"The Health in Pregnancy Grant is frequently not even spent on healthy food."
Mr Deputy Speaker (Mr Lindsay Hoyle): Order. Look, I understand that this is an important matter and it concerns everyone in the Chamber, but it is no good everyone trying to chunter at once. The Minister has been very generous in giving way so far and I am sure he will be generous in the future. One at a time please, rather than chuntering from across the Benches.
"It is spent on absolutely anything the mother wants. A lot of middle class mums simply bung it towards a fancy new Bugaboo pram."
Yasmin Qureshi (Bolton South East) (Lab): Does the Minister know how much folic acid costs?
Mr Hoban: Clearly, if this grant was targeted at enabling women to buy folic acid, the argument would be different, but no strings are attached to this grant; money can be used in any way that people want.
Mrs Sharon Hodgson (Washington and Sunderland West) (Lab): The Minister says that this grant has not always been spent on what it was intended for and instead has been spent on things such as buggies-they are equally important. Would it not have been advisable then to have targeted it, by using, for example, income-related benefits, so that it went to people who really needed it and was spent on what it was intended for?
Mr Hoban: Of course the hon. Lady should really address that to her colleagues who were Treasury Ministers when the grant was introduced, as they could have chosen to target it more closely. Other grants that are available are targeted at women in the early stages of pregnancy and the Sure Start maternity grant is in place.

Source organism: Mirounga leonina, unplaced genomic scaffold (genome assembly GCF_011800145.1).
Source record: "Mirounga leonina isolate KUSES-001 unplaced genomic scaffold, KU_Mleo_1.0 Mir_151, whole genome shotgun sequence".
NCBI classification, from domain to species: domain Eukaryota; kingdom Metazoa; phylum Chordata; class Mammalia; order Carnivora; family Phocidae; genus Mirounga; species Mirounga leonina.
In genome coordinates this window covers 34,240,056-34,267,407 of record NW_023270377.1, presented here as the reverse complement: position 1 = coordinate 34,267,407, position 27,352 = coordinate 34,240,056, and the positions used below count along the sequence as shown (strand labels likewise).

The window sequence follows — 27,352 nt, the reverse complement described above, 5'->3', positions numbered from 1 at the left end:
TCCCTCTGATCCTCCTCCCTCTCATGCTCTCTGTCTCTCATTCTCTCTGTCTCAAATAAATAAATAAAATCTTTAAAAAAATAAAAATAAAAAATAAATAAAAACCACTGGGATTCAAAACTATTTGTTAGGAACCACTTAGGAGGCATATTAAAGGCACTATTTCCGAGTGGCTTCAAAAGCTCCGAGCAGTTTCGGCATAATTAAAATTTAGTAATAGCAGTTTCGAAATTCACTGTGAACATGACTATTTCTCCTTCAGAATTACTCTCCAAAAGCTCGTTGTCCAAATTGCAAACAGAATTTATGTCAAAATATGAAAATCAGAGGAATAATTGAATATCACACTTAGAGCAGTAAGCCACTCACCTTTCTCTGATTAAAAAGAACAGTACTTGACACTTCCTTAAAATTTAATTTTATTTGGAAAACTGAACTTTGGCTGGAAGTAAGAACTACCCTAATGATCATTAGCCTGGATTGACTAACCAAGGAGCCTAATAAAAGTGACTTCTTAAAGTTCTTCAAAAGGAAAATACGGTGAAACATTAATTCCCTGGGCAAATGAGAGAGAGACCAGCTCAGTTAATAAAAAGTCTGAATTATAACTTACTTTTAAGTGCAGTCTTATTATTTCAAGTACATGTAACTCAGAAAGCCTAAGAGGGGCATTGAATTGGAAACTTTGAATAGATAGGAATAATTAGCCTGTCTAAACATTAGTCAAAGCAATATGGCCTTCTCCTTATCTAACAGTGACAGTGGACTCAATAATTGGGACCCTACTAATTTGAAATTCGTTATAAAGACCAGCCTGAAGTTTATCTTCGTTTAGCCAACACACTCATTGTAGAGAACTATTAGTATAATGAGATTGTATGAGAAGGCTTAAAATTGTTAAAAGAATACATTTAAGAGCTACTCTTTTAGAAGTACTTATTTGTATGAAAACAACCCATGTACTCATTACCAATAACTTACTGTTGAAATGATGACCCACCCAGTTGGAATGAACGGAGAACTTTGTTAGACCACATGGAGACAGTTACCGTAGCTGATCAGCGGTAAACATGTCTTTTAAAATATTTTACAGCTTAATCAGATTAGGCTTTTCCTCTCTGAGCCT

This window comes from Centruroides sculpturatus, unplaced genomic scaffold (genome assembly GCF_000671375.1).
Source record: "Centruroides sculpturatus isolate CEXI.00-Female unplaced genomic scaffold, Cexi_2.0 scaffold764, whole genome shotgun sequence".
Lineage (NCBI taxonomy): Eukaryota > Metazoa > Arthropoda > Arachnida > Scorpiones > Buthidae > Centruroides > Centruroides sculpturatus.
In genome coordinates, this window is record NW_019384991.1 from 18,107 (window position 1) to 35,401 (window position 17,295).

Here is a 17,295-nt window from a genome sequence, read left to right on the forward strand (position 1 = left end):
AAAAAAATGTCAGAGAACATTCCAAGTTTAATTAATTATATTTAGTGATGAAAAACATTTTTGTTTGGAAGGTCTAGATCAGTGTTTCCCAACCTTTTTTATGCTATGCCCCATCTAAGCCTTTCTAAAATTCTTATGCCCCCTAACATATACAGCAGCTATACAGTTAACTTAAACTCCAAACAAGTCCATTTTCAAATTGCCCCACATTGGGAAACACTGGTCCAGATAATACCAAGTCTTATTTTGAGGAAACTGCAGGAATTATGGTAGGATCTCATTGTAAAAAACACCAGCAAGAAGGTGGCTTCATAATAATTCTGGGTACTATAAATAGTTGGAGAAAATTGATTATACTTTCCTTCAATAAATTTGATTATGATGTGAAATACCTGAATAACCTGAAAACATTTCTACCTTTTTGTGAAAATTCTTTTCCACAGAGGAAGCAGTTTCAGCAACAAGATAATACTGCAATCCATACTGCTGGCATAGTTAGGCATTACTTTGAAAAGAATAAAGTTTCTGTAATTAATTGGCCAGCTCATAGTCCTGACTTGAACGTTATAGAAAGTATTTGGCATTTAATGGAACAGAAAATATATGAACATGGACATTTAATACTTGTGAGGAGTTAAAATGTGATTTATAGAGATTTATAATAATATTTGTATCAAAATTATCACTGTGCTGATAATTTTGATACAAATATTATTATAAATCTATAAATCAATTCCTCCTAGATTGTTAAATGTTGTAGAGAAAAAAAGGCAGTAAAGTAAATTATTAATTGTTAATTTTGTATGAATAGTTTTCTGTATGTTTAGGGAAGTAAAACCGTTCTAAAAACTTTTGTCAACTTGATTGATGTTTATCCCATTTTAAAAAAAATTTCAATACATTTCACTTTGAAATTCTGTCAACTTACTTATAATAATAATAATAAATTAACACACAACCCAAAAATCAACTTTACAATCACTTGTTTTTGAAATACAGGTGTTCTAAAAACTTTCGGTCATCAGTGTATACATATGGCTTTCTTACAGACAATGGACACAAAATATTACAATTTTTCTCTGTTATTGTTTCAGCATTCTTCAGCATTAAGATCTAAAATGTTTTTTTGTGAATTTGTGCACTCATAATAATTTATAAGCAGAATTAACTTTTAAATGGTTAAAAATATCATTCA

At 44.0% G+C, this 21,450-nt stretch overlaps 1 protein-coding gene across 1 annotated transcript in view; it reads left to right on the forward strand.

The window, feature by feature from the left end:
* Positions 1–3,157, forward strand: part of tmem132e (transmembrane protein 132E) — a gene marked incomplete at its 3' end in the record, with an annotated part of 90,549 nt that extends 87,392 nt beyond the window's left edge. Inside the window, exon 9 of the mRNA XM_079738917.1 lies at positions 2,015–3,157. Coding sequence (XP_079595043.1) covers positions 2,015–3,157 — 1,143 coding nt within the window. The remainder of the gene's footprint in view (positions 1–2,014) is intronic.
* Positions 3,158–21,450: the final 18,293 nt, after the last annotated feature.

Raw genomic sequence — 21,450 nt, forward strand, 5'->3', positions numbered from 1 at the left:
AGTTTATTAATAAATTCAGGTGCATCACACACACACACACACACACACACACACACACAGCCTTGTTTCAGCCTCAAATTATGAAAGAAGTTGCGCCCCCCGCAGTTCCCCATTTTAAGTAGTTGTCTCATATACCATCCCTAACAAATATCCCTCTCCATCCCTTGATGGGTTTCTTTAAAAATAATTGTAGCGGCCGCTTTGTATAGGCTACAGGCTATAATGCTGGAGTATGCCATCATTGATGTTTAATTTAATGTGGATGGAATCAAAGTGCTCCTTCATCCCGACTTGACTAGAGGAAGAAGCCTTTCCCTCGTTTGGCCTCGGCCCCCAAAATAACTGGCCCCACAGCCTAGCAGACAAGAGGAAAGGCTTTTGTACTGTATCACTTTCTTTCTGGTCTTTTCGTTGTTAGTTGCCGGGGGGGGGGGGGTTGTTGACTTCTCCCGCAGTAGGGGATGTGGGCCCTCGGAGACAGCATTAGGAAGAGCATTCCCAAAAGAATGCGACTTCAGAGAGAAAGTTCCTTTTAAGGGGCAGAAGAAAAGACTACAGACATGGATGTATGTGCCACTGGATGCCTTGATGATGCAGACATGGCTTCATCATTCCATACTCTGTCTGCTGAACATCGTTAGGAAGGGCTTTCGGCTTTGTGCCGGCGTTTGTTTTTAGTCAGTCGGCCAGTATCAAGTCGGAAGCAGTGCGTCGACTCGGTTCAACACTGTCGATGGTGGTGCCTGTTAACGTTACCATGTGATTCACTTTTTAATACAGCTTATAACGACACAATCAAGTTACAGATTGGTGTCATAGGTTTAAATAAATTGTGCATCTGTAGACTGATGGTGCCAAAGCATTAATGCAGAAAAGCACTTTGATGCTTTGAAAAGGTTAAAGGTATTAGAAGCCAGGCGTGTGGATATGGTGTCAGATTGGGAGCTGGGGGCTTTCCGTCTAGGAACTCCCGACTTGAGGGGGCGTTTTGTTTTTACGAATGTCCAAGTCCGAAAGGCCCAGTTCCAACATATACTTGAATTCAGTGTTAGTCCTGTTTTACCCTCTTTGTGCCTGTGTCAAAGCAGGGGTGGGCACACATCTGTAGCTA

Mr Mark Field (Cities of London and Westminster) (Con): I accept the honourable way in which a number of Labour Members have stood up and are concerned, but does this not show that once we give any benefits they are taken for granted by whoever ends up receiving them? Does the Minister recognise, and will he confirm, that the Bill deals with only a small number of the grants that could be looked at by the Treasury? We have to get this deficit down and his opening comments have made a perfectly valid point. Will he confirm that he might well have examined a considerable number of other grants in this Bill, but it deals with only a small number?
Mr Hoban: My hon. Friend makes an important point. The Government have had to go through this challenging spending process with care, examining both spending and welfare decisions. We have had to take decisions that are not straightforward, not easy and not ones that we would have wanted to take, but we have had to do so because of the financial problem that we inherited from our predecessors.
Let me give another example of targeted support that is available, because the hon. Member for Washington and Sunderland West (Mrs Hodgson) talked about means-tested grants. I am sure that she will be aware of the Healthy Start scheme, which is a statutory scheme providing a nutritional safety net and encouragement for breastfeeding and healthy eating to more than 500,000 pregnant women and to children under the age of four in low-income and disadvantaged families across the UK. The scheme is tied carefully because, unlike the health in pregnancy grant, it provides vouchers for people to put towards the cost of milk, fresh fruit and vegetables, and infant formula milk at 30,000 retail outlets. So measures are in place to support the groups that she is most concerned about, and it is right that that is so. The health in pregnancy grant is unfocused and untargeted.
Liz Kendall (Leicester West) (Lab): The Healthy Start scheme is a good, targeted one, but will the Minister admit that the Government are also restricting the Sure Start maternity grant, abolishing the baby element of the tax credit and not going ahead with the toddler tax credit? Pregnancy and the first year of life is vital for a child's development; if we can give children the best start in life, it saves us all in the long run. So will he reconsider his abolition of these schemes?